The Christmas Creep

November 7, 2012 - 2 minutes read

Christmas advertising seems to find its way on to every possible platform earlier and earlier each year. The process even has its own name in the US; ‘Christmas creep’ refers to retailers exploiting the commercialisation of Christmas by bringing forward their festive sales tactics, but is this premature activity beneficial to brands or do consumers just get bored?



For some, starting Christmas early is the key to avoid over-spending. In what would seems like a contradiction, companies like ‘Park’ have cottoned on to the money making opportunities that thrifty savers can bring them. These companies encourage consumers to start ‘saving’ early by placing orders for items that they can make monthly payments for in the run up to Christmas.


But consumers wishing to save money are most probably not the reason behind festive promotions starting so soon. The Guardian puts last year’s Christmas creep down to economy issues:
“A decade ago, retailers would not start their festive promotions until late October, but this year – with dozens of retail chains on the brink of bankruptcy – selection boxes, mince pies and even advent calendars and Christmas puddings are already on the shelves of supermarkets across the country.”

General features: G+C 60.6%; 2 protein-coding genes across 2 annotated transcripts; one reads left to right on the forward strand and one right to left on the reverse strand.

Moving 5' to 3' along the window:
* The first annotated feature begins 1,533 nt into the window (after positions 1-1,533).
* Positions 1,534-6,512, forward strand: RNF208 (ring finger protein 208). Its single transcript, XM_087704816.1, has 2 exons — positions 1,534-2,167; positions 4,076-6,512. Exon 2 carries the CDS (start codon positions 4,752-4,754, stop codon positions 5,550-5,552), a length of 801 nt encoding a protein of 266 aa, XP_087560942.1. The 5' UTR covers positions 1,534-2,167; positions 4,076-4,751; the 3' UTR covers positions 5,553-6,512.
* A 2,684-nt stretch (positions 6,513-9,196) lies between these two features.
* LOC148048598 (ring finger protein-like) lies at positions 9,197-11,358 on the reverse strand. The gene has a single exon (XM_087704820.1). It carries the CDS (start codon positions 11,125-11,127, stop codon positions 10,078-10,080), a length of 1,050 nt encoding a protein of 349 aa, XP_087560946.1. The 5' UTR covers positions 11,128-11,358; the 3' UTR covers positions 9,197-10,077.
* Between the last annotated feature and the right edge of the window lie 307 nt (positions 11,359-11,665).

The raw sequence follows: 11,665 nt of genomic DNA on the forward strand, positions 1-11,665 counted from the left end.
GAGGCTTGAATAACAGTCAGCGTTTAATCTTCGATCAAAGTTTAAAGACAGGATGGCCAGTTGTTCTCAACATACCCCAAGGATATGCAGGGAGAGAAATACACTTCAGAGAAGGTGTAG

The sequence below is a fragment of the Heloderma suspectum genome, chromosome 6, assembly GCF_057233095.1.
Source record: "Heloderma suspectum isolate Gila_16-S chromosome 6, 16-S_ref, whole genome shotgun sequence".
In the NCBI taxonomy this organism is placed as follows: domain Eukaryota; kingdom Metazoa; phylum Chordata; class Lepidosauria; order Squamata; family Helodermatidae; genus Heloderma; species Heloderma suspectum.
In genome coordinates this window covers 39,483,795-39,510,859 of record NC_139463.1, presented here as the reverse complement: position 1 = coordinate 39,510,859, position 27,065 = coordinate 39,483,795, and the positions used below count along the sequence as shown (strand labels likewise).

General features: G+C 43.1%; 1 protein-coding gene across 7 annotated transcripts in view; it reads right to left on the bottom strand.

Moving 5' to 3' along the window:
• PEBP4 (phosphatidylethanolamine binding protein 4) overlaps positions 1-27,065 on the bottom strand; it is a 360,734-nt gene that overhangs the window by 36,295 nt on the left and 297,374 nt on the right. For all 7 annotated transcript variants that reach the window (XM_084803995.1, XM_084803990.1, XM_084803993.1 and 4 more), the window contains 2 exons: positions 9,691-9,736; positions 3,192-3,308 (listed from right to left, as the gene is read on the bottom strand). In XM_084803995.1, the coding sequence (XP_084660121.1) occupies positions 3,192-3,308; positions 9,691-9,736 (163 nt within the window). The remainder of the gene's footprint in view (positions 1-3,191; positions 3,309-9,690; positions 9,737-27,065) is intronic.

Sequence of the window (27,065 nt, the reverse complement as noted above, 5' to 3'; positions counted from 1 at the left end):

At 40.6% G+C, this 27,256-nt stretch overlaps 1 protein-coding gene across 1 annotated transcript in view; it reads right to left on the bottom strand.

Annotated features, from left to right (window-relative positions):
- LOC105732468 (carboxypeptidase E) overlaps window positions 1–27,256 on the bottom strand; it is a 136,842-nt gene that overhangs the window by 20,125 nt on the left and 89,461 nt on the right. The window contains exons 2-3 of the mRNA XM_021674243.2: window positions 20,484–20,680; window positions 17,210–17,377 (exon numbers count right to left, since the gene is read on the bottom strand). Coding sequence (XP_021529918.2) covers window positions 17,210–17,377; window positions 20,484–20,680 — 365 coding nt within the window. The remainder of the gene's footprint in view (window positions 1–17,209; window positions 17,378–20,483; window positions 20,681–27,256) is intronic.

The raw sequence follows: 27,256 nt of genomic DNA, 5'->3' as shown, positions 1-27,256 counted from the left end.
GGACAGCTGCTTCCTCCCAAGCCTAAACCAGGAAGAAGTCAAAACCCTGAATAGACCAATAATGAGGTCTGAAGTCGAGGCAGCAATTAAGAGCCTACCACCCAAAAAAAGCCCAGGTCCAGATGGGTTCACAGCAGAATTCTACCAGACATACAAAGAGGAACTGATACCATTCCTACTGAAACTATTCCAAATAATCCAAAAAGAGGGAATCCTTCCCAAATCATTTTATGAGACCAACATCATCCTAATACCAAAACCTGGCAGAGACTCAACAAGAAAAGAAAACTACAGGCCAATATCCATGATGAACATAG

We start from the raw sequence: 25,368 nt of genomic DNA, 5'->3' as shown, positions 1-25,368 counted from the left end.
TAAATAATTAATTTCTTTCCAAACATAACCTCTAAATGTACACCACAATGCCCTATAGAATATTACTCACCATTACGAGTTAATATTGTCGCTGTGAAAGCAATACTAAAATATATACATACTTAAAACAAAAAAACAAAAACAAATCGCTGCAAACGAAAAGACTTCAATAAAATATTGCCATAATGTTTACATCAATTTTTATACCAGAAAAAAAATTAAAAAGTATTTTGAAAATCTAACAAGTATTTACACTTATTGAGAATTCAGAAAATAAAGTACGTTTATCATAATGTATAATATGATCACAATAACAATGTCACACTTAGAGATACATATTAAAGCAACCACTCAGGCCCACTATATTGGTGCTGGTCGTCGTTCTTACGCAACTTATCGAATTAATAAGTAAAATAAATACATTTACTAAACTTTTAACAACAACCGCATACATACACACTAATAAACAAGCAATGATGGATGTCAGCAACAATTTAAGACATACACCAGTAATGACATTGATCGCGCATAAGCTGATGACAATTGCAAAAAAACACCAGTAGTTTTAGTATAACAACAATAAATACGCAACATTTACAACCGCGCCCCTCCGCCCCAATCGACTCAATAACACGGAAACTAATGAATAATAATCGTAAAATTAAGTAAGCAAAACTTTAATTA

But will consumers get bored of Christmas starting early and hold on to their pounds until they truly feel the time is right? Perhaps not. Retailers are fully aware of this looming possibility and so whilst they continue to persuade consumers that they’ll be missing out if they don’t spend early, it’s going to be a tough trend to break.

To that end, we leave you with some interesting facts from Asda’s 4000 strong ‘Mumdex’ panel who were questioned in July about this coming Christmas:


  • 46% are worried about the cost of Christmas
  • 41% have already bought Christmas cards
  • 13% have already bought decorations
  • 22% have already stored away food for December
  • 93% of women suveyed are already stockpiling presents

(statistics source:

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